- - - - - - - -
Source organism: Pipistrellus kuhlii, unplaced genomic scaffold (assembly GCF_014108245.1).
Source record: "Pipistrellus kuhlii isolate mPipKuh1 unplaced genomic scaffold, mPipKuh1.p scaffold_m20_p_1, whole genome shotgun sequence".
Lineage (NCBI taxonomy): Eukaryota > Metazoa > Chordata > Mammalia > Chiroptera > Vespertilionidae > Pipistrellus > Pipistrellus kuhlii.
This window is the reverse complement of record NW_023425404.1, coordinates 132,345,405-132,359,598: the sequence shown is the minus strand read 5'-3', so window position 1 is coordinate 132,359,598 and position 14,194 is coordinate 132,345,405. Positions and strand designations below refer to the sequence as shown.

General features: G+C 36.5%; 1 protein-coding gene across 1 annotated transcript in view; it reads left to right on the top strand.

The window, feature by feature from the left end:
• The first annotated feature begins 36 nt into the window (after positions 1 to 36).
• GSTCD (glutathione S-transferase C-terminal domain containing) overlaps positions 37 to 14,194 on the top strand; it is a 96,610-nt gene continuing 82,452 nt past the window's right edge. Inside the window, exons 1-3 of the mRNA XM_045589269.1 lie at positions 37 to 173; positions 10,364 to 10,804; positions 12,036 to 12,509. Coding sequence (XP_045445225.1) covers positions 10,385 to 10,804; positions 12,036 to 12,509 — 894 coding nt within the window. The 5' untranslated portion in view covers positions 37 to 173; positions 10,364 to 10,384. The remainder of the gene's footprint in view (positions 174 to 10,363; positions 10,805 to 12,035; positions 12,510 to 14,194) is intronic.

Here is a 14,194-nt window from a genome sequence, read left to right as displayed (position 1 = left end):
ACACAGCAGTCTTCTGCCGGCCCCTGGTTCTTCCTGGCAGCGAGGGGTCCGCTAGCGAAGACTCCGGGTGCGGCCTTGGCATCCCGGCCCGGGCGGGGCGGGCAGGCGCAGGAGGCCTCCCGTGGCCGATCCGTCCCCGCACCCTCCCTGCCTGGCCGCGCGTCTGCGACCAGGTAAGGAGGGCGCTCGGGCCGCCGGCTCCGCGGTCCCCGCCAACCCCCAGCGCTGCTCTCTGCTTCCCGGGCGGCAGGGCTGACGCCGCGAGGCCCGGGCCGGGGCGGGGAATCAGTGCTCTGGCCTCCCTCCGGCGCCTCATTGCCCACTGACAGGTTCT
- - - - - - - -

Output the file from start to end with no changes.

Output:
Source organism: Pipistrellus kuhlii, unplaced genomic scaffold (assembly GCF_014108245.1).
Source record: "Pipistrellus kuhlii isolate mPipKuh1 unplaced genomic scaffold, mPipKuh1.p scaffold_m20_p_1, whole genome shotgun sequence".
Lineage (NCBI taxonomy): Eukaryota > Metazoa > Chordata > Mammalia > Chiroptera > Vespertilionidae > Pipistrellus > Pipistrellus kuhlii.
This window is the reverse complement of record NW_023425404.1, coordinates 132,345,405-132,359,598: the sequence shown is the minus strand read 5'-3', so window position 1 is coordinate 132,359,598 and position 14,194 is coordinate 132,345,405. Positions and strand designations below refer to the sequence as shown.

General features: G+C 36.5%; 1 protein-coding gene across 1 annotated transcript in view; it reads left to right on the top strand.

The window, feature by feature from the left end:
• The first annotated feature begins 36 nt into the window (after positions 1 to 36).
• GSTCD (glutathione S-transferase C-terminal domain containing) overlaps positions 37 to 14,194 on the top strand; it is a 96,610-nt gene continuing 82,452 nt past the window's right edge. Inside the window, exons 1-3 of the mRNA XM_045589269.1 lie at positions 37 to 173; positions 10,364 to 10,804; positions 12,036 to 12,509. Coding sequence (XP_045445225.1) covers positions 10,385 to 10,804; positions 12,036 to 12,509 — 894 coding nt within the window. The 5' untranslated portion in view covers positions 37 to 173; positions 10,364 to 10,384. The remainder of the gene's footprint in view (positions 174 to 10,363; positions 10,805 to 12,035; positions 12,510 to 14,194) is intronic.

Here is a 14,194-nt window from a genome sequence, read left to right as displayed (position 1 = left end):
ACACAGCAGTCTTCTGCCGGCCCCTGGTTCTTCCTGGCAGCGAGGGGTCCGCTAGCGAAGACTCCGGGTGCGGCCTTGGCATCCCGGCCCGGGCGGGGCGGGCAGGCGCAGGAGGCCTCCCGTGGCCGATCCGTCCCCGCACCCTCCCTGCCTGGCCGCGCGTCTGCGACCAGGTAAGGAGGGCGCTCGGGCCGCCGGCTCCGCGGTCCCCGCCAACCCCCAGCGCTGCTCTCTGCTTCCCGGGCGGCAGGGCTGACGCCGCGAGGCCCGGGCCGGGGCGGGGAATCAGTGCTCTGGCCTCCCTCCGGCGCCTCATTGCCCACTGACAGGTTCT